Since 1983, Catholics have served the community by reaching out to immigrants, those with learning disabilities and those needing some extra reading help with the literacy program, Milwaukee Achiever Literacy Services.
Catholics will retain a major presence as a merger between the two largest community-based organizations providing adult education programs in Southeastern Wisconsin. On July 1, Literacy Services of Wisconsin (LSW) and Milwaukee Achiever Literacy Services (MALS) will combine operations to expand their reach to students and increase job readiness for those in need.
The National Assessment of Adult Literacy estimates that two in five adults read at or below the 4th grade level. Milwaukee is the second most impoverished city in America, the most segregated U.S. city, and the home of the highest black male incarceration rate; and providing superior adult literacy education is imperative to help at-risk adults find better jobs and become productive members of their communities.
Milwaukee Achiever Literacy Services was founded after the presidents of Alverno College, Cardinal Stritch University and Mount Mary University responded to “Milwaukee 2000,” a study that revealed one in six of the city’s adults were functionally illiterate.
“Members of the School Sisters of St. Francis of Assisi and the School Sisters of Notre Dame collaborated with educators and volunteers to build and support Milwaukee Achiever’s mission, and their support continues today,” said Duiven.
Literacy Services of Wisconsin is a leading provider of adult education since 1965, operating under the mission “to educate, motivate and inspire engaged adults to achieve greater independence and transform their lives,” explained Ginger Duiven, LSW executive director.
“The organization was founded when members of First Congregational Church of Wauwatosa, Christ Presbyterian Church and North Shore Congregational Church heard an international literacy leader issue a call to start an adult literacy program in Wisconsin,” she said. “Today, it uses a proven-effective, one-on-one model of instruction that matches each student with a specially trained tutor to ensure that teaching is individualized, meaningful and successful.”
The merger addresses three key issues to meet the needs of the more than 1,200 adults they serve each year: higher demand for services than the local marketplace delivers, complexity of student needs and increasing competition for philanthropic and government funding along with rising expectations of those funders.
“Additionally, both MALS and LSW needed to address changes to the new operating environment, including recently revised GED tests and the implementation of the new federal law, the Workforce Innovation Opportunity Act, which provides a new framework to build on the power of collaboration and innovation to improve and develop the Wisconsin workforce,” said Duiven. “The merger of the two strongest community-based adult literacy organizations means that together we will create stronger programs and a stronger organization by taking advantages of complementary expertise developed over the years by each organization. Those who use our program will find a team of experts in a wide variety of programs ready to partner with them to meet their goals of education, training and workforce preparation.”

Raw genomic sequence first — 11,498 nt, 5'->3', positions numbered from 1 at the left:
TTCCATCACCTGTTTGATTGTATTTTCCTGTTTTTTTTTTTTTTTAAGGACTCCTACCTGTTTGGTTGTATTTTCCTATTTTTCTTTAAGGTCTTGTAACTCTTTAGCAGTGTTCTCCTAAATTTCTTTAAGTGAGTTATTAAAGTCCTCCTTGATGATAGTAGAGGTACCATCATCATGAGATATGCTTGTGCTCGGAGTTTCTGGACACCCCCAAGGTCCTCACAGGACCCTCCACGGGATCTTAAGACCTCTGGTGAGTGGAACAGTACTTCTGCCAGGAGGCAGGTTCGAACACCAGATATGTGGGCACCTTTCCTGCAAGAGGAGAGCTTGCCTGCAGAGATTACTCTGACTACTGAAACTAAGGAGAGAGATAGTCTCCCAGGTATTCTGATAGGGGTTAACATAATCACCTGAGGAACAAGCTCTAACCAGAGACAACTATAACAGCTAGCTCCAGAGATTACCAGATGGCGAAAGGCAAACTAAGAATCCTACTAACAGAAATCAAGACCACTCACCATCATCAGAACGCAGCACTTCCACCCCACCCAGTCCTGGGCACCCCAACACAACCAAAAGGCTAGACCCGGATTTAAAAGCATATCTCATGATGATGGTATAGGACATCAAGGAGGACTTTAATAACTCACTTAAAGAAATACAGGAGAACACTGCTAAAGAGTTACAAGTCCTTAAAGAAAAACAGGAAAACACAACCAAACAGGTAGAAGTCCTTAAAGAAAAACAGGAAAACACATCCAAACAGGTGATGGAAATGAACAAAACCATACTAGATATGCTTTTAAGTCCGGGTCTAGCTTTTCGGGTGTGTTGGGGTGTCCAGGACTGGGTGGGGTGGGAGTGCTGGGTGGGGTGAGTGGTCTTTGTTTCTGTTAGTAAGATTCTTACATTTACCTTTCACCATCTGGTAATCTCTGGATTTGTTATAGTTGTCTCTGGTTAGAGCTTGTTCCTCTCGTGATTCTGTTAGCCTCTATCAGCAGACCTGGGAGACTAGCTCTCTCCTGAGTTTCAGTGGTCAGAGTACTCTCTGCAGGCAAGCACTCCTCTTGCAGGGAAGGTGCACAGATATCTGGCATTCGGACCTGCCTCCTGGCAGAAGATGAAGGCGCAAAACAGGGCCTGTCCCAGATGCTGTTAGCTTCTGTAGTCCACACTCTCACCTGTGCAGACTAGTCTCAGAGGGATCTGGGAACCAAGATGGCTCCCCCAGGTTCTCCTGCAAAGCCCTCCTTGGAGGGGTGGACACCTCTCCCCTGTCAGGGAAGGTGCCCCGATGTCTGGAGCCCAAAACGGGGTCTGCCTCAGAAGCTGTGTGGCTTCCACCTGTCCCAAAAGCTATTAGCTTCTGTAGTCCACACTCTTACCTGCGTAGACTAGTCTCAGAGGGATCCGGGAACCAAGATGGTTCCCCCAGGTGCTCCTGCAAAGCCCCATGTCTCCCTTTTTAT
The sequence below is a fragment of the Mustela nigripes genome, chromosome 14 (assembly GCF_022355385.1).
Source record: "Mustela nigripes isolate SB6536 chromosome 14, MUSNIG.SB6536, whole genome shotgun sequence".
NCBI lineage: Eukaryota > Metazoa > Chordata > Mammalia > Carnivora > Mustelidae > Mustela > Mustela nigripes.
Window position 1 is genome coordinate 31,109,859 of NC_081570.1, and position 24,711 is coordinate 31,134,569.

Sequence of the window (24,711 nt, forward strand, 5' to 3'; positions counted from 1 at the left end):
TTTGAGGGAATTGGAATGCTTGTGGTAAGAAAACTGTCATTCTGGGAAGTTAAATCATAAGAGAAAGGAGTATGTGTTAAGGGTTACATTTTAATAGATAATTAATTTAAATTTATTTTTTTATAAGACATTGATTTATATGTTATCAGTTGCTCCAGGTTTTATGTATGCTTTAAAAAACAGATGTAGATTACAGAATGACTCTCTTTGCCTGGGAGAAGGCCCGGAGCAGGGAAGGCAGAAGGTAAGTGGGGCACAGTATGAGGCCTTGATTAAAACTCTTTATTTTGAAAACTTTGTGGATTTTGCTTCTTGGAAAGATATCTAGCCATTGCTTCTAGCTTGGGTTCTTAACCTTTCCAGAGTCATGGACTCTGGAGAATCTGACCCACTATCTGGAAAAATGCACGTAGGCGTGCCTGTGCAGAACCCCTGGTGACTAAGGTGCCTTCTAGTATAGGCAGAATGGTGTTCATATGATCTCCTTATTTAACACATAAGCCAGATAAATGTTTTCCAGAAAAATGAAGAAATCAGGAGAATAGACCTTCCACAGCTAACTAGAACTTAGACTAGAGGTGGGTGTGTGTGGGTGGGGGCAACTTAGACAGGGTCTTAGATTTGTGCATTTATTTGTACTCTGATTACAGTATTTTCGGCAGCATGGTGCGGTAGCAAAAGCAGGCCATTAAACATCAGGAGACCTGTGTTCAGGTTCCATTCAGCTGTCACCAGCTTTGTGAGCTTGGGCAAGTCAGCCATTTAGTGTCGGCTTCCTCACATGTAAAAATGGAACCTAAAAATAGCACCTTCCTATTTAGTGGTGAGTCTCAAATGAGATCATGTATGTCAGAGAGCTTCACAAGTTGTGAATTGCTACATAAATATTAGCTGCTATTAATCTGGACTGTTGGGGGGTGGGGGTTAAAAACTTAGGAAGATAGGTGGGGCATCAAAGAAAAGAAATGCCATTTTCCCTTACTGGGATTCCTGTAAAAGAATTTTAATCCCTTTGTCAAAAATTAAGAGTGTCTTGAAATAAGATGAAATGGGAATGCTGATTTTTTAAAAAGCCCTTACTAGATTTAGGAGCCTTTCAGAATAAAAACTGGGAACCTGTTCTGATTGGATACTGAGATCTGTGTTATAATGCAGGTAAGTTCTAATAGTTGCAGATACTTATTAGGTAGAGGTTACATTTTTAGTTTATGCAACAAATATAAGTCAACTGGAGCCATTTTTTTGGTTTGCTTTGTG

As the executive director of the combined organization, which will retain the name Literacy Services of Wisconsin, Inc., Duiven explained that the merger will produce several benefits, such as more cost-efficient operations with the duplicated roles of Executive Director, Development Director and Accountant eliminated.
“Each organization has complementary strengths, so our community will benefit from bringing those strengths together for the benefit of our wide range of adult students,” she said. “We have complimentary revenue generating skills and relationships that will add value to the combined effort as well. We will operate in six locations, making access to programs easier for students for whom transportation and time are a potential barrier to participation.”
A couple of drawbacks to the merger are the added workload and expense associated with integrating the literacy programs and streamlining the operations.
“Fortunately, we see this as a mutually beneficial opportunity to revisit our processes, take advantage of current technology and create a refreshed operating platform as a result of this work,” explained Duiven.
With just 58 percent of Milwaukee’s high school students graduating each year, the 42 percent that don’t graduate experience high-rates of low-wage employment and unemployment, placing their families on the edge of financial security. Duiven explained that approximately 20 percent of the population have learning issues, such as Dyslexia, and urban school systems are rarely equipped to provide services required to overcome these challenges.
“The underlying literacy issues that have persisted in our community for decades often lead to new generations of adults with learning deficits,” she said. “Since a parent is a child’s teacher, if that teacher is suffering from a literacy deficit or a language barrier, the child has a high chance of struggling with his or her own education.”